Monday, January 30, 2012
This is another one of those weeks when there's too much on my plate to say much about the offering of the week, but like the U. S. Mail, I'm dedicated to delivering as promised. So here's the Queen of MSR, Bobbi Blake, with a song with an intriguing line in the middle of its lyric. "When you put this song in your cassette, you can bet I'll be gone". Was the writer of this lyric having her song commissioned primarily as a way of breaking up with her beau? It seems at least possible, given the lyric! Here's "Put On":
The most intriguing thing about the flip side of this record, "Say it With a Smile" (by the same song-poet, by the way), is that the billing is for "Bobbie Blake", rather than "Bobbi Blake". This occurred from time to time on MSR singles, but I don't think I've seen both spellings, one each on either side of a 45, other than on this record:
Monday, January 23, 2012
Here's one from the "What the Hell Was That, Man?" file. As much as I love Norm Burns - and I really do - one phrase which would never fit him is "Soul Stomping". Yet here we have Norm singing a song by that title. But.... aside from that title, which is sung about 600 times, I'm damned if I know what on Earth he's singing about. There are two extremely short verses here, and a whole lot of repetitive chorusing, but the combination of the beat-to-hell record and the fact that Norm sang too far away from the mike, keeps me from discerning more of the lyrics. I hear:
I see Miss Blackwell with her nice set of tools
working out like a dizzy fool
I am only of a ?????
and in my right hand is my liquid snack pack
The other verse is really only two lines long, before it returns to repeating the title, and appears to involve Norm interacting with a streetwalker, but I'm not even sure I'm hearing that right.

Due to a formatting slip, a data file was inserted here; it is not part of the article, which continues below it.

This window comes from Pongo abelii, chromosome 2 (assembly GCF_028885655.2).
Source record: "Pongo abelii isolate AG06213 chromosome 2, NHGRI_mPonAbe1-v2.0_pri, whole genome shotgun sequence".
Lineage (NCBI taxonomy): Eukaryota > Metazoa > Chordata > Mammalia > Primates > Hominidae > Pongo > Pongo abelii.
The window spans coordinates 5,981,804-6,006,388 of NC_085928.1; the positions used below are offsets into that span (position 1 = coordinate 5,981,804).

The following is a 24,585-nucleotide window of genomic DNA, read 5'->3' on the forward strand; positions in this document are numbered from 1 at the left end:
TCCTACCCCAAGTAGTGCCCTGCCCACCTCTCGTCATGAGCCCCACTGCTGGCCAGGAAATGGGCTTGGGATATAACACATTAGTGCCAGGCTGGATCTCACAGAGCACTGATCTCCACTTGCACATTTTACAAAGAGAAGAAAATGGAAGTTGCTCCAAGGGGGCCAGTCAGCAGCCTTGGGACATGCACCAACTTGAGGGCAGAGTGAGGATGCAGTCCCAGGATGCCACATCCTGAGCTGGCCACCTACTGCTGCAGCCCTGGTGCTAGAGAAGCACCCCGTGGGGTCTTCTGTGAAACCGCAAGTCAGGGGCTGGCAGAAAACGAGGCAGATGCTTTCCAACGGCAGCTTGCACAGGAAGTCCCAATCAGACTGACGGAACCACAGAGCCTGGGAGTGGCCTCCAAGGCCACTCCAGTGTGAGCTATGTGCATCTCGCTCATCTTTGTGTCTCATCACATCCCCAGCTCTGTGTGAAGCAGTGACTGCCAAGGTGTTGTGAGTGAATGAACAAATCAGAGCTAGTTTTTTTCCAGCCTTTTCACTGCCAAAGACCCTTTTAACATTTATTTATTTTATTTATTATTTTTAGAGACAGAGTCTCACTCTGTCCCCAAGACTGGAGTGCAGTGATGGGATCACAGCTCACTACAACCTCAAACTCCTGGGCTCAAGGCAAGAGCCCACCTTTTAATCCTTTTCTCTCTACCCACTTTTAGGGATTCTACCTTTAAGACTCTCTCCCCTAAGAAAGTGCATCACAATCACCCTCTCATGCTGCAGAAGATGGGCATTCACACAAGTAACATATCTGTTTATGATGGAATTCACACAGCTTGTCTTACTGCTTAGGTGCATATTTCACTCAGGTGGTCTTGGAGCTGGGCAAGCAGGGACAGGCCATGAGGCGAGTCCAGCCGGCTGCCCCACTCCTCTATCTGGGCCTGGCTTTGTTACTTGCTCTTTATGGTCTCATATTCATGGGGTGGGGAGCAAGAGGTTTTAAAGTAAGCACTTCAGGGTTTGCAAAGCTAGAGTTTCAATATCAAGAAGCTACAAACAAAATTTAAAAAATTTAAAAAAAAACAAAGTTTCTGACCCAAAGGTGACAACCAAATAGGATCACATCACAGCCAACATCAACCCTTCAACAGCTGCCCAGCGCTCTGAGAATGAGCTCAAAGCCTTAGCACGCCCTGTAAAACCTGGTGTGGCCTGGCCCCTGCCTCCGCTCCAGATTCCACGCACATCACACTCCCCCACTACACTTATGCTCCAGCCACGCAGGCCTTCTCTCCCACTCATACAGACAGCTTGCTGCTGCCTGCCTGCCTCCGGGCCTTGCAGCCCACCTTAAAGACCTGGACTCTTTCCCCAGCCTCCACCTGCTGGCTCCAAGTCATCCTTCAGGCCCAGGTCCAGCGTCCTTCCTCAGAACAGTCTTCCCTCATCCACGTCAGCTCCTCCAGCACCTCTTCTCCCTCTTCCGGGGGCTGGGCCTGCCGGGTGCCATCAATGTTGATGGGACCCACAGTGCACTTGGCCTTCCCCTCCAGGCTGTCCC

All in all, a fabulous - and fabulously weird - find:
The flip side, "Brown Eyes", is yet another entry in the "my loved one has passed away" genre of song poems:
Monday, January 16, 2012
STOP THE PRESSES!!! This is BIG!!! Well, at least is BIG if you love Norridge Mayhams as much as I do.
I've written here about "Norris the Troubadour" before, linked to the great article about him at the AS/PMA website, and even posted my live, cover version performance of his song "Mary Ann McCarthy". What I don't think I ever expected to find was an acetate containing two different versions of a song he later commissioned, during the time he was interacting with various song poem companies.
The song in question is "Be No Fool - Play It Cool - Stay in School", and it appeared on his Mayhams Collegiate label at least four times. All of these may have been the same version, the one sung by Sammy Marshall, credited variously to "Professor Marcel's Collegians", "The Professor" and on Mayham's classic double album, to "Norris The Troubadour Seaboard Coastliners".
However, it's now clear that this wasn't the original rendition. I have managed to take ownership of the aforementioned Mayhams Collegiate Label Acetate, with two performances of "Be No Fool - Play It Cool - Stay in School". Both are performed by the little known Julia Abreau. A trip through the AS/PMA website shows that Ms. Abreau shows up exactly twice - once, on the Air label, doing a song with no known Norridge connection (however, Air was connected to the Globe family of labels, home to Sammy Marshall, so there's that connection), but the other, a record credited to Miss J.M. Abreau, appeared on the "Little Shirley" label, on which she sang two songs by... yes... Norridge Mayhams!